Big Beautiful Vase II (M83)

Catalogue Record



Lucian Taylor


Big Beautiful Vase II

Made in





Silver vessel with a four-sided body shape opening up to a wide lip, with a matt body and shiny top.

Materials and techniques

CAD (Rhino) to create templates for pattern; TIG (Tungsten Inert Gas) welding to join seams together; hydroforming (pressurised water)


height:  35.5cm
width:  16cm
length:  16cm

Object number



  • Big Beautiful Vase II, Lucian Taylor, 2010, Crafts Council Collection: M83. Photo: Todd-White Art Photography.

Maker's statement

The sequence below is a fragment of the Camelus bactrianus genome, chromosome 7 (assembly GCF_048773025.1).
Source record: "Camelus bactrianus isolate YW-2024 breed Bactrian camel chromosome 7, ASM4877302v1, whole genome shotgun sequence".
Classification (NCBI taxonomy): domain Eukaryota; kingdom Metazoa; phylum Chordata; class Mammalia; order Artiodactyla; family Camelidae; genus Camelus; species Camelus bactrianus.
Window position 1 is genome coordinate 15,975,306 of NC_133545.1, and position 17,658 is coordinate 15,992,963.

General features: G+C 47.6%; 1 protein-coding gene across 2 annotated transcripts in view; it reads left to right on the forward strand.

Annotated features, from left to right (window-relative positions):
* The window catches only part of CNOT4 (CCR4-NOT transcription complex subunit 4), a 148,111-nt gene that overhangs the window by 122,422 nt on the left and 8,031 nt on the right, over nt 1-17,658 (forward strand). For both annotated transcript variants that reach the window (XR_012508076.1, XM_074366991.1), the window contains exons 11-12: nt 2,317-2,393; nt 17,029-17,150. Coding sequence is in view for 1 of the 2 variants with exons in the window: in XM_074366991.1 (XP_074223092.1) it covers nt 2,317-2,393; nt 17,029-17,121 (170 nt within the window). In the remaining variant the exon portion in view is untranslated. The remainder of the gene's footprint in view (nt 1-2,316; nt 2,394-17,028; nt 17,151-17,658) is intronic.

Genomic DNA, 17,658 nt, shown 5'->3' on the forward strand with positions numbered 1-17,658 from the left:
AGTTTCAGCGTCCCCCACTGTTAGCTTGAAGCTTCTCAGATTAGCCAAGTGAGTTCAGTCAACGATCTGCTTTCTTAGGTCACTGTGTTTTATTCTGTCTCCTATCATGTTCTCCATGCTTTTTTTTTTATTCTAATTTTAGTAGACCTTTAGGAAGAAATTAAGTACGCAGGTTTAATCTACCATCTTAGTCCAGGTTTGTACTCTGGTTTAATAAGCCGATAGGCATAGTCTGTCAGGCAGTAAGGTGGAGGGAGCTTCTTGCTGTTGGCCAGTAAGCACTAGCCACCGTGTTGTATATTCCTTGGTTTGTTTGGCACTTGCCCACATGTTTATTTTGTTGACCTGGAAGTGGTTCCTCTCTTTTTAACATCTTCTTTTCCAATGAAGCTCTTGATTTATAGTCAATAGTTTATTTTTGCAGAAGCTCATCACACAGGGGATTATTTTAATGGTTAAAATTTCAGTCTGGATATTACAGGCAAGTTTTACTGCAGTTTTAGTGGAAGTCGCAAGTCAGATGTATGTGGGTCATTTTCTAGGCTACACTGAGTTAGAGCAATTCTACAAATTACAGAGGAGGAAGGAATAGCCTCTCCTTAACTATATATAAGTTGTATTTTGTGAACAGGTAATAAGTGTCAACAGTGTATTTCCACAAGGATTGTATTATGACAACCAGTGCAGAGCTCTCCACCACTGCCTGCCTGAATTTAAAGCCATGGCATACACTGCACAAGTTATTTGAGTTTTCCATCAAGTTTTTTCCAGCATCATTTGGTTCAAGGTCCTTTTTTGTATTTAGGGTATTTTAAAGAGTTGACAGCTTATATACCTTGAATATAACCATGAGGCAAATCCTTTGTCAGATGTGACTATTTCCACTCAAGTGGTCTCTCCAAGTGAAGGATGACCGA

What place does this work have in the context of your career and development of practice? Big Beautiful Vase II is part of the Superabundant series which I have been developing since 2004/5. It represents reinvigoration of the series, revisiting the ideas that first sparked of the body of work and benefits from a maturation of ideas and processes. What are your sources of inspiration/reference for this piece? The Superabundant series in general revolves around themes of abundance, excess, consumption and luxury. The title Big Beautiful Vase II directly references BBW Magazine (a fashion and lifestyle magazine of large women). Any additional comments on the making of the object? A voluptuously curvaceous vase made from panels TIG welded together and then hydroformed to give it a plump fullness. Big Beautiful Vase II is part of the Superabundant series. The series began prior to the credit crunch and to an extent anticipated it. Back in those boom days it seemed we were all suppose to consume with verve: both to enhance our own happiness for the general good of society and the economy. If we didn't have the money at hand - no problem, we could take out a loan, perhaps using the increased value of your home to secure it. The distinctions between needs and wants/luxury and necessity were increasingly blurred (aided by the efforts of the manufacturers and the advertising industry). Superabundant was an attempt to examine the aesthetics of excess, both to celebrate it and question it, for plenitude brings both benefits and pitfalls. To take the example of food production and eating: industrial methods of food production has brought high-calorific food to such a low price that even the poor can over-eat. This surfeit of cheap food combined with increasingly sedentary lifestyles had a profound effect on the bodies of Western people. So whilst the economy continued to grow, seemly without limit, so did our bodies. The first European society to experience the challenges of over-abundance was the Netherlands in 17th Century. The societal and ethical tensions that this sudden excess of wealth brings are evident in the still-life painting of that period. In paintings such as Breakfast Piece by Willem Claesz Heda, a table is depicted with fine metal and glass wares, but in a state of terrible disorder, a flagon is tipped on its side and one plate hangs precariously over the edge of the table. As Norman Bryson writes in his essay 'Abundance in Looking at the Overlooked: Four Essays on Still Life Painting', "it is as if production were thought of as intelligent, purposive, culture-building and consumption as stupid, anarchic and blind. Silverware features prominently in many of these pictures, particularly vanitas, and in a way Superabundant is still life made three-dimensional, engaging in a similar questioning of abundance as the paintings of the Dutch Golden Age. A vase is a sedentary object. It has no active utilitarian function. Its purpose is to display itself and what it might contain. To anthropomorphise, being sedentary it might like all of us expand a little around its girth. The title Big Beautiful Vase II pays reference to the lifestyle and fashion magazine for large women BBW Magazine. The voluptuous forms echo those of the women depicted by Rubens and Beryl Cook. The form is ripe (or overripe?) and sensuous. As with other pieces in the Superabundant series, BBV II explores the terrain between enough and too much. The piece appears to be solid and heavy, but is in fact surprisingly light. It is but a thin skin, like the membrane of a balloon. In short, it is a sham of a vase; an embodiment of unsustainable hubris; a bubble about to burst. Meaning can be carried as much by the processes of manipulating materials as much as in the resultant form. The initial design is created using CAD software - at this stage it is a simple geometrical shape. A flat pattern is made from this which is used to cut the panels out. TIG welding is used to fuse the edges of adjacent panels together. I prefer the directness of TIG welding over soldering - the welded seams I leave untouched after joining. The bulbous form of BBV II is not modelled - it is made by directly 'blowing up' (using high pressure water rather than air). Using this method of forming, I absent myself from entirely controlling the process, relying instead on the way the metal reacts to the forces it endures and constraints the form places on it. There is a tension between inflating the piece to ripe fullness and over-inflating so that they fail and burst. In BBV II the wavy curves down the side force the metal to contort, accentuating the inflated nature of the piece. Additionally the curving inwards of the form causes the base to change from flat to synclastic. In these post crunch days the Superabundant series remains pertinent, perhaps more so than when the bubble was inflating. Big Beautiful Vase II is a key piece in this series, representing both a mature exemplar and a stepping stone to future works.